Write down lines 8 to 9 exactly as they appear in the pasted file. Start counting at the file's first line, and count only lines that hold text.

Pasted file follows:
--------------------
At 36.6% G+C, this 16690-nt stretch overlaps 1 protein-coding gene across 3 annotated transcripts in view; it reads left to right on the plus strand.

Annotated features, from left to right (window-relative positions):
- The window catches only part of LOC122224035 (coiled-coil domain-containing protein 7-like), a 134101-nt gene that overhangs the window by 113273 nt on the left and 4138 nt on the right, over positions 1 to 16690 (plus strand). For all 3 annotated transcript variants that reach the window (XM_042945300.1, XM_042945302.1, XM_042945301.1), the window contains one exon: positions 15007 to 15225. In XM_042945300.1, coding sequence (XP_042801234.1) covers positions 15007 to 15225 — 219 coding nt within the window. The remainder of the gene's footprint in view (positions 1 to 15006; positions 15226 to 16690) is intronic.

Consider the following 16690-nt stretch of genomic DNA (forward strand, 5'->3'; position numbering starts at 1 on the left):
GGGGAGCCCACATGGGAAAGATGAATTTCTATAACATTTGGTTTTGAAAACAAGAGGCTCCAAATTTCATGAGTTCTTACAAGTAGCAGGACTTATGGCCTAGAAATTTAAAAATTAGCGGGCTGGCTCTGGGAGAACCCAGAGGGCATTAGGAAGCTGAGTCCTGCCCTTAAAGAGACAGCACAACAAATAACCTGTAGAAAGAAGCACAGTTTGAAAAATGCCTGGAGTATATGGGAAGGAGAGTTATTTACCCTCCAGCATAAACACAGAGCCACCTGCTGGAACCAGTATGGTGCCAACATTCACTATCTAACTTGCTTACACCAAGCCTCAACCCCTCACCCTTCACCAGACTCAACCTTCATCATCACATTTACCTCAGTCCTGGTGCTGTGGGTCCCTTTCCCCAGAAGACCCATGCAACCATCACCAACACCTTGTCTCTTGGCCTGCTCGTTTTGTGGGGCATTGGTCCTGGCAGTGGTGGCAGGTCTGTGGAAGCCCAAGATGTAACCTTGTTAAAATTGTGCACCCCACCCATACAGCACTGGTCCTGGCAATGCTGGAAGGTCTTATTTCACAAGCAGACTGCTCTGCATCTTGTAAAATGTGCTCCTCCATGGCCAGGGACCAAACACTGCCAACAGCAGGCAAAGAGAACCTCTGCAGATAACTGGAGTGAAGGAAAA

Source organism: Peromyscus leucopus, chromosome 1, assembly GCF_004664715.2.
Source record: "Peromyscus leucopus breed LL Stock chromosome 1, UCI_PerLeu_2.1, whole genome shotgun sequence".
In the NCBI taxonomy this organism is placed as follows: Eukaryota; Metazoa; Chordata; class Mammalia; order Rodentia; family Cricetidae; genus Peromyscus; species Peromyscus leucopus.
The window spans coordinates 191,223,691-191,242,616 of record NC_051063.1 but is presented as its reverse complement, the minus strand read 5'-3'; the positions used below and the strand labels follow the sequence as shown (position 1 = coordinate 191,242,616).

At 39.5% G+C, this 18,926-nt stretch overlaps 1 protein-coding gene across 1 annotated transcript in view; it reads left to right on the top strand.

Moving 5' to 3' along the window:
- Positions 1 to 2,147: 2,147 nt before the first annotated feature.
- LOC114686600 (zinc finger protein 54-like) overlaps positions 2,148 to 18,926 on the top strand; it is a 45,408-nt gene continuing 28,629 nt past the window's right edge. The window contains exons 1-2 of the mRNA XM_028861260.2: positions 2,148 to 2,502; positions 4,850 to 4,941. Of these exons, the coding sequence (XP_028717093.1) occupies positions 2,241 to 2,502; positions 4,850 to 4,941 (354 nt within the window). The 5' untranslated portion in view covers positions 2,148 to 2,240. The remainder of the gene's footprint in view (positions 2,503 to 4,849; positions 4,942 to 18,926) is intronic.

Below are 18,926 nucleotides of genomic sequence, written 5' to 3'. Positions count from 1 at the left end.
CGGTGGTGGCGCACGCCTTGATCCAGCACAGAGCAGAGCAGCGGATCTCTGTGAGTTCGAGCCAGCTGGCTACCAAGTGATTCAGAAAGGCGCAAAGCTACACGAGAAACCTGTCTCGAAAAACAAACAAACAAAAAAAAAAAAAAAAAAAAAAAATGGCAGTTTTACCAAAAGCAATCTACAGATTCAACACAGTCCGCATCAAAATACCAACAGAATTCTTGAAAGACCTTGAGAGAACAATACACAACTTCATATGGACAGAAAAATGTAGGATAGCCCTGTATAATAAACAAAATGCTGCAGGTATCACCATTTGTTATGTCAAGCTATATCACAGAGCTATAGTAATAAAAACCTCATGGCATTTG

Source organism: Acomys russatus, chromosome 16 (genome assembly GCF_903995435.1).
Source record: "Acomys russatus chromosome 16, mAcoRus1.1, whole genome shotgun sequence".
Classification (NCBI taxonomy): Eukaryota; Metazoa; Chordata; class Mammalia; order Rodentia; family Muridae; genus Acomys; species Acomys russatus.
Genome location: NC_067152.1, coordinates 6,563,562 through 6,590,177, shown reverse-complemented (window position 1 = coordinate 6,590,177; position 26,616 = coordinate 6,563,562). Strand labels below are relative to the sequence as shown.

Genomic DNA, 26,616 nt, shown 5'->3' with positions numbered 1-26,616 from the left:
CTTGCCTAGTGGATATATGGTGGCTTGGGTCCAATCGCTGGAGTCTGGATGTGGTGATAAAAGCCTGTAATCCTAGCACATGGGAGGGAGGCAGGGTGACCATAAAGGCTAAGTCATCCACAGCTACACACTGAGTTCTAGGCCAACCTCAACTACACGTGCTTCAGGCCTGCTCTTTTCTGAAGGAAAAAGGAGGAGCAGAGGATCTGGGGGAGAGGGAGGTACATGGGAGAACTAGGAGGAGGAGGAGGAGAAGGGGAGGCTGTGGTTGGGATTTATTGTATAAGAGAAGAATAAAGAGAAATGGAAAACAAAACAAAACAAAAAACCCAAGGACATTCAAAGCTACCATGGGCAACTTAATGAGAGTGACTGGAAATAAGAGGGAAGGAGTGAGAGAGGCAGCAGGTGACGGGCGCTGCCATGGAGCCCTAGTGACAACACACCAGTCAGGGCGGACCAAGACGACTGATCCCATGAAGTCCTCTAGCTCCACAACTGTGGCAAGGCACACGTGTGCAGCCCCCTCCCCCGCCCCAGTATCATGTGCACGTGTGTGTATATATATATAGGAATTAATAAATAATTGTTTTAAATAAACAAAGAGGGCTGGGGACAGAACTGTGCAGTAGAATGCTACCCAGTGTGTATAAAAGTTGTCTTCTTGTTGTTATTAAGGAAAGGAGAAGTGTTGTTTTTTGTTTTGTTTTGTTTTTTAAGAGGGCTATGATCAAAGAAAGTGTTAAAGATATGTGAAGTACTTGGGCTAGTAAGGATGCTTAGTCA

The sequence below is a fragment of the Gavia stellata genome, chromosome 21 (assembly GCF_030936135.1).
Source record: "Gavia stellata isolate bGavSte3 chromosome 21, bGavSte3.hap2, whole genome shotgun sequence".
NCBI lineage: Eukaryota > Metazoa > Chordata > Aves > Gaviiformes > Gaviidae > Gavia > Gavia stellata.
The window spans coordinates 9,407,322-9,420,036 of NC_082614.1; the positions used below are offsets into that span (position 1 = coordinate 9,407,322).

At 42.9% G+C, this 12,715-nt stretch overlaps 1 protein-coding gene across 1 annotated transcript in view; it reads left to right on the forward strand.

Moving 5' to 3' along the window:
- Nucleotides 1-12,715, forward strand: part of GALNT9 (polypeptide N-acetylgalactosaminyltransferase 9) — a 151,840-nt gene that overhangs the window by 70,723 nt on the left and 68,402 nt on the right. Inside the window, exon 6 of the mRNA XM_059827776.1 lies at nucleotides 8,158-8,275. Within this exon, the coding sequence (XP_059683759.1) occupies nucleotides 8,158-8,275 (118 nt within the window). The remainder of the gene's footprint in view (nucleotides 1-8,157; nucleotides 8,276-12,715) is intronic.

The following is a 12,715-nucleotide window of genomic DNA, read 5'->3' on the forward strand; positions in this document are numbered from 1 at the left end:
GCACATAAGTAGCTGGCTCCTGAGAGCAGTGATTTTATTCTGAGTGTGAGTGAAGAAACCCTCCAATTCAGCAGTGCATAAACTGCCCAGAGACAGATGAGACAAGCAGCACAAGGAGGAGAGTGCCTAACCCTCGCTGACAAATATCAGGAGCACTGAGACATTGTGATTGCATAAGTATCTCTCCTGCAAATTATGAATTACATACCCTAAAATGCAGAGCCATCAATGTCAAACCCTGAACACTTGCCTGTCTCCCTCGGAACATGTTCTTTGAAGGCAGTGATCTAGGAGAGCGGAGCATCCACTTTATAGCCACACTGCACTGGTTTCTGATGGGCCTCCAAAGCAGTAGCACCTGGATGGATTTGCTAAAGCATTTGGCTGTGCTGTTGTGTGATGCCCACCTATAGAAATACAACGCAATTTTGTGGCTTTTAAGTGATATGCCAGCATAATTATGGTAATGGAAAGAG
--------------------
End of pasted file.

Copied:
In the NCBI taxonomy this organism is placed as follows: Eukaryota; Metazoa; Chordata; class Mammalia; order Rodentia; family Cricetidae; genus Peromyscus; species Peromyscus leucopus.
The window spans coordinates 191,223,691-191,242,616 of record NC_051063.1 but is presented as its reverse complement, the minus strand read 5'-3'; the positions used below and the strand labels follow the sequence as shown (position 1 = coordinate 191,242,616).